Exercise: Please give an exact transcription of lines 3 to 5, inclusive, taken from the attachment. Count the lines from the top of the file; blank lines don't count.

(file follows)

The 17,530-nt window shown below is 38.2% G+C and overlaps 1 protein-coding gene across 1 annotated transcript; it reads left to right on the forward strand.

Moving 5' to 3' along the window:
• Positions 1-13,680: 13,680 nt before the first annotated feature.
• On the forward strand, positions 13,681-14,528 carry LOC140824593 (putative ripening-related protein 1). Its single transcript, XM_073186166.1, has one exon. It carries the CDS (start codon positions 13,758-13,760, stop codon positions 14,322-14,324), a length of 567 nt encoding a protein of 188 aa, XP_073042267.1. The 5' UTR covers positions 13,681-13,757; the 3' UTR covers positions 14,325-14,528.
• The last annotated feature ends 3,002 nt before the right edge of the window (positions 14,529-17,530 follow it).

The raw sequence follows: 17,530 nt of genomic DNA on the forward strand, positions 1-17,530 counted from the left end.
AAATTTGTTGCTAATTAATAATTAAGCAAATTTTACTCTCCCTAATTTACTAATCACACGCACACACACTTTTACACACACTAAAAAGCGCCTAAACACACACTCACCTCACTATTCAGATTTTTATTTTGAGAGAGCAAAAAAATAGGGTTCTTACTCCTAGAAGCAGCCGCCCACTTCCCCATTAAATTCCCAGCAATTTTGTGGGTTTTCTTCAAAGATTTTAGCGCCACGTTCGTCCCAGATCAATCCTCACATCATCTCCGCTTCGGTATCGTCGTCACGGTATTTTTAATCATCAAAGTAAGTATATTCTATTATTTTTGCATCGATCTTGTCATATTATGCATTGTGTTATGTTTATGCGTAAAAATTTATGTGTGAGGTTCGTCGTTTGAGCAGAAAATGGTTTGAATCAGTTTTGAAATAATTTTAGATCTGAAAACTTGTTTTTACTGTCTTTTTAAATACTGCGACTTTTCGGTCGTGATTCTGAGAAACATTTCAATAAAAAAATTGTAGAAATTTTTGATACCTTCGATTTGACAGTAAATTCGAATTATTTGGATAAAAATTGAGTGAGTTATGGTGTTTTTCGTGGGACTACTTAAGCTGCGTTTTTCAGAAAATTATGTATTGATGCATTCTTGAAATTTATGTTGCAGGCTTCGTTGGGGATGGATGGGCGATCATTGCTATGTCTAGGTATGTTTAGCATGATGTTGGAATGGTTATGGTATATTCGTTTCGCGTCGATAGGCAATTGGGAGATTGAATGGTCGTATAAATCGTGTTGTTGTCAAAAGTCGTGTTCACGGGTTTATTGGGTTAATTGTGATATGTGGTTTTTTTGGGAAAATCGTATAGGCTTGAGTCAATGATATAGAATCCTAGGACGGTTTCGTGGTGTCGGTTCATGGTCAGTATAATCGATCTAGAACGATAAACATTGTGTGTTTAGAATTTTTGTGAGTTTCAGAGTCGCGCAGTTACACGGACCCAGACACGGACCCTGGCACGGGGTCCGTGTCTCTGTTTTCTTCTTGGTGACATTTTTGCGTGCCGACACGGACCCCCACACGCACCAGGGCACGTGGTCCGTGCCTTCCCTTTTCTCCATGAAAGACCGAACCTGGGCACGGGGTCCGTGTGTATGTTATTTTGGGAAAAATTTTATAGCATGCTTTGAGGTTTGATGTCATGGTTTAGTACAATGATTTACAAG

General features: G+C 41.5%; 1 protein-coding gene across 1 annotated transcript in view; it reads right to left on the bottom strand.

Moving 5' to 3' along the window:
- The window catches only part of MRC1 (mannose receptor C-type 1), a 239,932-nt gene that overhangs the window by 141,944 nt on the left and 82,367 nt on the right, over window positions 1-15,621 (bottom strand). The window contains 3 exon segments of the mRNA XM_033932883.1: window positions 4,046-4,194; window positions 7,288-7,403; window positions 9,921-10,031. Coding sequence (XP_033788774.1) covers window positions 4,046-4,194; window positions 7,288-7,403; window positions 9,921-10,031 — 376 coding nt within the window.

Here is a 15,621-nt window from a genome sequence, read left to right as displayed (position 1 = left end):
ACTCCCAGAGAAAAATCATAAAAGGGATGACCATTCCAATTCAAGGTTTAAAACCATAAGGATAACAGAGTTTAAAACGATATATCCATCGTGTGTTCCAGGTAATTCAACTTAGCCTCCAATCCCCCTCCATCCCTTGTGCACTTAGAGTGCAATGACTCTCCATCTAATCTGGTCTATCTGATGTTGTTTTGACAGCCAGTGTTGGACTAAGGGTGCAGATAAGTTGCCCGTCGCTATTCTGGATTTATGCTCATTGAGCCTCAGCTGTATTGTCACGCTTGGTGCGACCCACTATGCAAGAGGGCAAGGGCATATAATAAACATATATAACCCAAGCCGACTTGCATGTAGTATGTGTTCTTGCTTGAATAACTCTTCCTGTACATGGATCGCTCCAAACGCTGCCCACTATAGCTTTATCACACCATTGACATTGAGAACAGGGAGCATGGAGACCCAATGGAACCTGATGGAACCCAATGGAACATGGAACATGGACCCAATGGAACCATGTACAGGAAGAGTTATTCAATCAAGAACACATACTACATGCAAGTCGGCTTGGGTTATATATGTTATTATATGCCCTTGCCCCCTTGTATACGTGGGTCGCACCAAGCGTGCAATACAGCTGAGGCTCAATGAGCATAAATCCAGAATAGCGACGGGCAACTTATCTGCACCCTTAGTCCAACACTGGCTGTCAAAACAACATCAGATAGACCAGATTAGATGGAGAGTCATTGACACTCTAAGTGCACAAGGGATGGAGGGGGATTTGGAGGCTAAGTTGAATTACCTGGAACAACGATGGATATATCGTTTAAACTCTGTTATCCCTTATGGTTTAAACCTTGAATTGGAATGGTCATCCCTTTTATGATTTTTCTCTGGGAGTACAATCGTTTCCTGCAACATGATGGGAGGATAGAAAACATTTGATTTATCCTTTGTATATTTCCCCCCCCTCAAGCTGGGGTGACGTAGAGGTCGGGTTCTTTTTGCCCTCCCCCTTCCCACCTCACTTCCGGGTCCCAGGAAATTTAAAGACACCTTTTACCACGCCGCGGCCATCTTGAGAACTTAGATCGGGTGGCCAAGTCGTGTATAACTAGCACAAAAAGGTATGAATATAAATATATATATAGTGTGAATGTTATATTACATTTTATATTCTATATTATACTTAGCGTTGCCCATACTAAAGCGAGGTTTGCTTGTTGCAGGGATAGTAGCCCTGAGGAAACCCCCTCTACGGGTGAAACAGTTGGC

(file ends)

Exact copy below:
• Positions 1-13,680: 13,680 nt before the first annotated feature.
• On the forward strand, positions 13,681-14,528 carry LOC140824593 (putative ripening-related protein 1). Its single transcript, XM_073186166.1, has one exon. It carries the CDS (start codon positions 13,758-13,760, stop codon positions 14,322-14,324), a length of 567 nt encoding a protein of 188 aa, XP_073042267.1. The 5' UTR covers positions 13,681-13,757; the 3' UTR covers positions 14,325-14,528.
• The last annotated feature ends 3,002 nt before the right edge of the window (positions 14,529-17,530 follow it).